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A new study has revealed more about how exposure to dim light in the evening affects circadian health. The findings emphasise the need to optimise our artificial light exposure if we are to avoid shifting our biological clocks.

The research, led by Professor Stuart Peirson in the Sleep and Circadian Neuroscience Institute at the University of Oxford, shows that dim light in the evening delays circadian rhythms not only in the brain but also in organs throughout the body, including the heart, liver and adrenal gland. It also shows that these effects still occur in the absence of the blue-light sensitive circadian photoreceptor melanopsin.

In modern societies people are regularly exposed to artificial light, including the electric lighting in our homes as well as light-emitting electronic devices. Exposure to dim light in the evening has already been shown to increase our alertness before bedtime. It delays melatonin timing and sleep onset, and increases sleepiness the next morning.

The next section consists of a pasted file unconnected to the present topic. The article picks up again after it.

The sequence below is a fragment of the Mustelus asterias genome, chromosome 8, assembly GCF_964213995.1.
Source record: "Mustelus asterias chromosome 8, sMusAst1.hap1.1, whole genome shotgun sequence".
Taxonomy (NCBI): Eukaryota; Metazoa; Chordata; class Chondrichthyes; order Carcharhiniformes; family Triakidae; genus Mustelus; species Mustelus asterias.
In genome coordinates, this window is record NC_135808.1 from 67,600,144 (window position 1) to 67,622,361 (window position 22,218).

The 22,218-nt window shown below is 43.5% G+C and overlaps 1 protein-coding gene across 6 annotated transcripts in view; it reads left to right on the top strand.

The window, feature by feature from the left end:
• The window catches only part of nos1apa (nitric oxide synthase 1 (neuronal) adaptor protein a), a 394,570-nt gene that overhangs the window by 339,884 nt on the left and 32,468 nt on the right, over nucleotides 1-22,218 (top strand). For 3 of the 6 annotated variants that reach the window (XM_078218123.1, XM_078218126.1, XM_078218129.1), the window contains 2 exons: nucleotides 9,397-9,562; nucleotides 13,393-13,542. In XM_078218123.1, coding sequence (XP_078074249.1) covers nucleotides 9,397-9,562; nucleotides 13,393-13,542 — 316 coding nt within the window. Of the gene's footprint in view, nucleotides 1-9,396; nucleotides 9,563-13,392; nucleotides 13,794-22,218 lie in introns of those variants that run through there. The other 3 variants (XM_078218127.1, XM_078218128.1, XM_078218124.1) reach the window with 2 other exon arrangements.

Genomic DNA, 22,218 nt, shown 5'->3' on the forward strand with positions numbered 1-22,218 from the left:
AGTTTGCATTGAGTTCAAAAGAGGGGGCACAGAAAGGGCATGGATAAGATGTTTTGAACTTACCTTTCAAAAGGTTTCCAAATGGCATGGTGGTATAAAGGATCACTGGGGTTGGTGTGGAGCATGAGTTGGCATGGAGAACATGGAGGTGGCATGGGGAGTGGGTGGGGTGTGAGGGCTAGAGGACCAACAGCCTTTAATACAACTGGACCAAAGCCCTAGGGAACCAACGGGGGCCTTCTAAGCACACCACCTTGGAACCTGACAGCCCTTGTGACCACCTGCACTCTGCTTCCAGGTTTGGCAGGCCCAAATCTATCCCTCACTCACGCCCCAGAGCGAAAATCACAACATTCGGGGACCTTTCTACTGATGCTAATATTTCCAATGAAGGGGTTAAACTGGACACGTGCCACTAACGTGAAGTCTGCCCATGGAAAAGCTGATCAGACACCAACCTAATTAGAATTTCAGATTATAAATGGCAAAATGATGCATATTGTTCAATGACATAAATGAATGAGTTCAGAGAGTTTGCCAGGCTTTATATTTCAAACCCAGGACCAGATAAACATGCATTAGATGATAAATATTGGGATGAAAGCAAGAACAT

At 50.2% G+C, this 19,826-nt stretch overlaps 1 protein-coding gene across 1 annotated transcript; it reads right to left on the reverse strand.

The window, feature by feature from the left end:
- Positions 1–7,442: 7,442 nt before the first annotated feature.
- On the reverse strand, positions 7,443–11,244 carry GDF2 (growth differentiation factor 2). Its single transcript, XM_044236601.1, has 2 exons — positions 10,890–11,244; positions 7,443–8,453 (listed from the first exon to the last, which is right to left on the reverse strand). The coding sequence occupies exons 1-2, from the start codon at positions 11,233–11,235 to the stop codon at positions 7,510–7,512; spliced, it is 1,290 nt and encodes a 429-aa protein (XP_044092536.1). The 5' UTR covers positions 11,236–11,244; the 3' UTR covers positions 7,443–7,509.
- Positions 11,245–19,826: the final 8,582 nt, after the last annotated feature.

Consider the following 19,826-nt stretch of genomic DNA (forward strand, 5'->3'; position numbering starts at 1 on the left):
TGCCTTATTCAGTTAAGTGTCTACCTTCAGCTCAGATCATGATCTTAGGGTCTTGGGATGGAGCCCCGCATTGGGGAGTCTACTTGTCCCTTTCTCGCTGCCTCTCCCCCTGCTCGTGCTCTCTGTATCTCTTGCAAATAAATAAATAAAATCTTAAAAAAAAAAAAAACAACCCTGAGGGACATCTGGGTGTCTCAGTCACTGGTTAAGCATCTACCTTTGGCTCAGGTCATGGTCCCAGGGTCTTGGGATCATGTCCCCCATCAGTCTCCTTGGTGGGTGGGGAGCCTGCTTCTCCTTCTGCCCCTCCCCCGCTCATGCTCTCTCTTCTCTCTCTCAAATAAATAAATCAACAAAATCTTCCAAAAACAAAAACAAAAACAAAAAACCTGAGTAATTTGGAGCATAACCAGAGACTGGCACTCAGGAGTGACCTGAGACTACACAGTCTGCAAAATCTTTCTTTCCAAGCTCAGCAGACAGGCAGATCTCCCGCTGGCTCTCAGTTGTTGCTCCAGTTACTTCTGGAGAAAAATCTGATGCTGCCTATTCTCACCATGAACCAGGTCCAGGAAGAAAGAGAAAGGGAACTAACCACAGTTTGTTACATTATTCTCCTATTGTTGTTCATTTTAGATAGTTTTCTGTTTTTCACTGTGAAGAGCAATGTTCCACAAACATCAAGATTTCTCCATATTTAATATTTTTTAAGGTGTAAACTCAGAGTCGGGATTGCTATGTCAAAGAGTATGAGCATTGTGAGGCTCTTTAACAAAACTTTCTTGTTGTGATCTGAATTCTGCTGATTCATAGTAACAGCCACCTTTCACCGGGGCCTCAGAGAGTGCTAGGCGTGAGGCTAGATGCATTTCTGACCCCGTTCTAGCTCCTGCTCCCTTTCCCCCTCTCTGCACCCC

In the new study, funded by the BBSRC and the Wellcome Trust, researchers used mice to investigate the mechanisms underlying behavioural responses in more detail. Humans and mice have similar circadian responses, even though mice are nocturnal. The researchers exposed the mice to four hours of light that was ten times lower than the light they experienced during the day, every evening for two weeks. This is comparable to the light levels experienced by humans under electric lighting conditions.

They discovered that in mice, exposure to dim light in the evening delays activity rhythms, sleep and body temperature. In addition, the normal rhythm of learning and memory performance is reversed, which may be related to changes in sleep/wake timing.

These findings will allow the researchers to work out how change the intensity and wavelength (colour) of artificial light during the day and in the evening to help avoid these disruptive effects. They will also be able to investigate whether long-term exposure to dim light in the evening has adverse health consequences.

Read the paper published in PNAS

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